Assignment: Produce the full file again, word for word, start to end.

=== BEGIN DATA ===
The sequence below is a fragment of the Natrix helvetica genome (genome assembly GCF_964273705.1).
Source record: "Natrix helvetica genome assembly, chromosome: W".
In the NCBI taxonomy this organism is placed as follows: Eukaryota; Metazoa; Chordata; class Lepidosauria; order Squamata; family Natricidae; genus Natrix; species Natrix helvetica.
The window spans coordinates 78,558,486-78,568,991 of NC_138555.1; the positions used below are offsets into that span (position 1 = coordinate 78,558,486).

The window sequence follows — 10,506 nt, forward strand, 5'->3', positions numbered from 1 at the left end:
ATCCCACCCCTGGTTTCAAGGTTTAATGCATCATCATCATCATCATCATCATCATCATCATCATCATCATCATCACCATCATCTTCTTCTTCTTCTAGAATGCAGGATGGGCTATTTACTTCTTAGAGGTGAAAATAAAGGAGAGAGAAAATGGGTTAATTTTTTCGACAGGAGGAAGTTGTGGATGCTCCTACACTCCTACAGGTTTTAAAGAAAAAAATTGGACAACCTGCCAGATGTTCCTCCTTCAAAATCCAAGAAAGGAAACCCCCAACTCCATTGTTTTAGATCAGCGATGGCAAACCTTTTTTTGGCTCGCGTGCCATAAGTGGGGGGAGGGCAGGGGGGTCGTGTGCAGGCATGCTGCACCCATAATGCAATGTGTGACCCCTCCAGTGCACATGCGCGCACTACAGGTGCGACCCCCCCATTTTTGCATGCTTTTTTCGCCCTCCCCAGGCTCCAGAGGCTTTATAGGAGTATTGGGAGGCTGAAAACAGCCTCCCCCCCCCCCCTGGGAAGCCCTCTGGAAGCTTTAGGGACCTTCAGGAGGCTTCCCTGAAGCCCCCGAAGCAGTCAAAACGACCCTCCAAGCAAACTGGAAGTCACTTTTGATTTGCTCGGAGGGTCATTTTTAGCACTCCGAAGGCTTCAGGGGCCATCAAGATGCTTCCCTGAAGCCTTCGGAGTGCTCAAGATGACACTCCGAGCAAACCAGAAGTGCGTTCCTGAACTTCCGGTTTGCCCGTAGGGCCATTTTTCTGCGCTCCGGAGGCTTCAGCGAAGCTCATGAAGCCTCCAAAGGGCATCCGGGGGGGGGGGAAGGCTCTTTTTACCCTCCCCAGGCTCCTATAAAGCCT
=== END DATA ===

The sequence below is a fragment of the Natrix helvetica genome (genome assembly GCF_964273705.1).
Source record: "Natrix helvetica genome assembly, chromosome: W".
In the NCBI taxonomy this organism is placed as follows: Eukaryota; Metazoa; Chordata; class Lepidosauria; order Squamata; family Natricidae; genus Natrix; species Natrix helvetica.
The window spans coordinates 78,558,486-78,568,991 of NC_138555.1; the positions used below are offsets into that span (position 1 = coordinate 78,558,486).

The window sequence follows — 10,506 nt, forward strand, 5'->3', positions numbered from 1 at the left end:
ATCCCACCCCTGGTTTCAAGGTTTAATGCATCATCATCATCATCATCATCATCATCATCATCATCATCATCATCACCATCATCTTCTTCTTCTTCTAGAATGCAGGATGGGCTATTTACTTCTTAGAGGTGAAAATAAAGGAGAGAGAAAATGGGTTAATTTTTTCGACAGGAGGAAGTTGTGGATGCTCCTACACTCCTACAGGTTTTAAAGAAAAAAATTGGACAACCTGCCAGATGTTCCTCCTTCAAAATCCAAGAAAGGAAACCCCCAACTCCATTGTTTTAGATCAGCGATGGCAAACCTTTTTTTGGCTCGCGTGCCATAAGTGGGGGGAGGGCAGGGGGGTCGTGTGCAGGCATGCTGCACCCATAATGCAATGTGTGACCCCTCCAGTGCACATGCGCGCACTACAGGTGCGACCCCCCCATTTTTGCATGCTTTTTTCGCCCTCCCCAGGCTCCAGAGGCTTTATAGGAGTATTGGGAGGCTGAAAACAGCCTCCCCCCCCCCCCTGGGAAGCCCTCTGGAAGCTTTAGGGACCTTCAGGAGGCTTCCCTGAAGCCCCCGAAGCAGTCAAAACGACCCTCCAAGCAAACTGGAAGTCACTTTTGATTTGCTCGGAGGGTCATTTTTAGCACTCCGAAGGCTTCAGGGGCCATCAAGATGCTTCCCTGAAGCCTTCGGAGTGCTCAAGATGACACTCCGAGCAAACCAGAAGTGCGTTCCTGAACTTCCGGTTTGCCCGTAGGGCCATTTTTCTGCGCTCCGGAGGCTTCAGCGAAGCTCATGAAGCCTCCAAAGGGCATCCGGGGGGGGGGGAAGGCTCTTTTTACCCTCCCCAGGCTCCTATAAAGCCT